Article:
Stephen Stills wrote a line in a famous Crosby Stills & Nash song. “We never failed to fail; it was the easiest thing to do.”
The mess that is the collapsing public employee pension funds for the City of Chicago is the result of decades of failed public policy. Every step of the way, our elected leaders could have taken action to right the ship and connect the promise with the money. They could have had the discipline to either pay for their promises or not make them. Instead they took the easy way out and failed forward. They pushed the hard choices to those unborn and not yet in office.
Now we are coming to the end of that road. The bills are due — past due — and politicians are once again scrambling for a temporary patch. How can we learn from the mistakes of the past and stop failing?
In the beginning, when the plans were founded, the limit of the city’s liability was a multiple of the employee contributions to the plans. Over the years, as the employee groups were organized into unions and engaged in collective bargaining, the city gave away increases in pension benefits and pay in exchange for labor peace. Then, in 2010, the city agreed to change the formula for contributions to the police and firemen plans to “catch up” funding to the 90 percent level by 2040. With woeful underfunding over the years, this now puts an onerous burden on the city and its taxpayers that did not previously exist. The city now has to pay for all the benefits, not just the multiple of employee contributions. The same scheme was built into the “reform” of the plans for municipal workers and laborers last year. That change is being challenged in court and might be thrown out.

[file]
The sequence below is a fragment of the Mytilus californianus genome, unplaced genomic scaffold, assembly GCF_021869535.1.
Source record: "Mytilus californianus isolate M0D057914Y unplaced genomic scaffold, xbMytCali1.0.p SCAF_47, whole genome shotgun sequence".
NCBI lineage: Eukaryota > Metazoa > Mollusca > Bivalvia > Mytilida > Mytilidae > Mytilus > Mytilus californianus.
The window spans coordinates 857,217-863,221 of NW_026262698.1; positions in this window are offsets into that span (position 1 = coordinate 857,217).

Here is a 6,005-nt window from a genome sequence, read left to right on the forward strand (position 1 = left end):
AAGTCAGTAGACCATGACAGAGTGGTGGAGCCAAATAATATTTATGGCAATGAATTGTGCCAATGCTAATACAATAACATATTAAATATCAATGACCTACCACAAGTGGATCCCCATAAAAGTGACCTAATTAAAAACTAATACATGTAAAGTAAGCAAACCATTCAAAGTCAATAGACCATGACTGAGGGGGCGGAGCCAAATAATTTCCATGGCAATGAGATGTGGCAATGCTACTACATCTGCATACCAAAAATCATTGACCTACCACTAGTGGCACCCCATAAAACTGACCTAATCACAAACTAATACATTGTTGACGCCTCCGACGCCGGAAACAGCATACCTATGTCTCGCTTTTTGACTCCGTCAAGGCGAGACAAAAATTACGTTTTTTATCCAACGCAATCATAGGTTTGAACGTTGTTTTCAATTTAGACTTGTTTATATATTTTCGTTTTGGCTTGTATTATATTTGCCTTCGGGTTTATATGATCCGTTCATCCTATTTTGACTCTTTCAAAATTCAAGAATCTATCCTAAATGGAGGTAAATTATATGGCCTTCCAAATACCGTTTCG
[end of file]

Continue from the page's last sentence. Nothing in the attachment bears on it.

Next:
The Center for Pension Integrity estimates that it would cost taxpayers at least $2 to $3 billion every year for the next 40 years for the four city plans plus the teachers’ plan to catch up. If this increase was financed by real estate taxes, it would require a 50 percent tax increase for generations, all to pay for promises made decades ago. Think that’s likely to happen?
We must insist that politicians stop failing us. Here are some measures that we should demand from our city’s leaders:
First, they should give us 15-year projections for the funding levels for the five major pension funds. Where will the funds be in 15 years? We should insist that these projections be made with an assumed 6% earnings, as recommended by the Society of Actuaries, and should include the most recent actuarial tables on life expectancies.
Then, if the city’s contribution to the plans will require a big increase — as predicted given the massive underfunding over the years — they should show us these amounts in terms of the percentage increase in real estate taxes. Whether the increases are funded this way or not, the easiest way for taxpayers to assess the magnitude of the tax increase is to translate it into their real estate tax bill.
Armed with this truth we should demand that leaders stop digging the pension hole. They should terminate the plans as soon as possible and put all new hires on either Social Security or some other affordable defined contribution plan. If it is possible to freeze benefits without diminishing or impairing them, then plan termination could also stop the accrued liability from continuing to pile up.
If leaders don’t take these actions, then one ugly truth is inevitable: bankruptcy. Either the plans will become insolvent or the drain on the city budget of paying for ballooning benefits will be unsustainable. Last year the five plans paid retirement benefits of $3.2 billion. These benefits have been going up by 6 percent a year. In 15 years they will be paying $7.2 billion in benefits annually. Where will this money come from?
Leaders can’t slap together a hasty plan to get them past the next election. It’s time to demand that they look at the big picture, tell the truth, and stop failing.
Ed Bachrach is the chairman of the Center for Pension Integrity.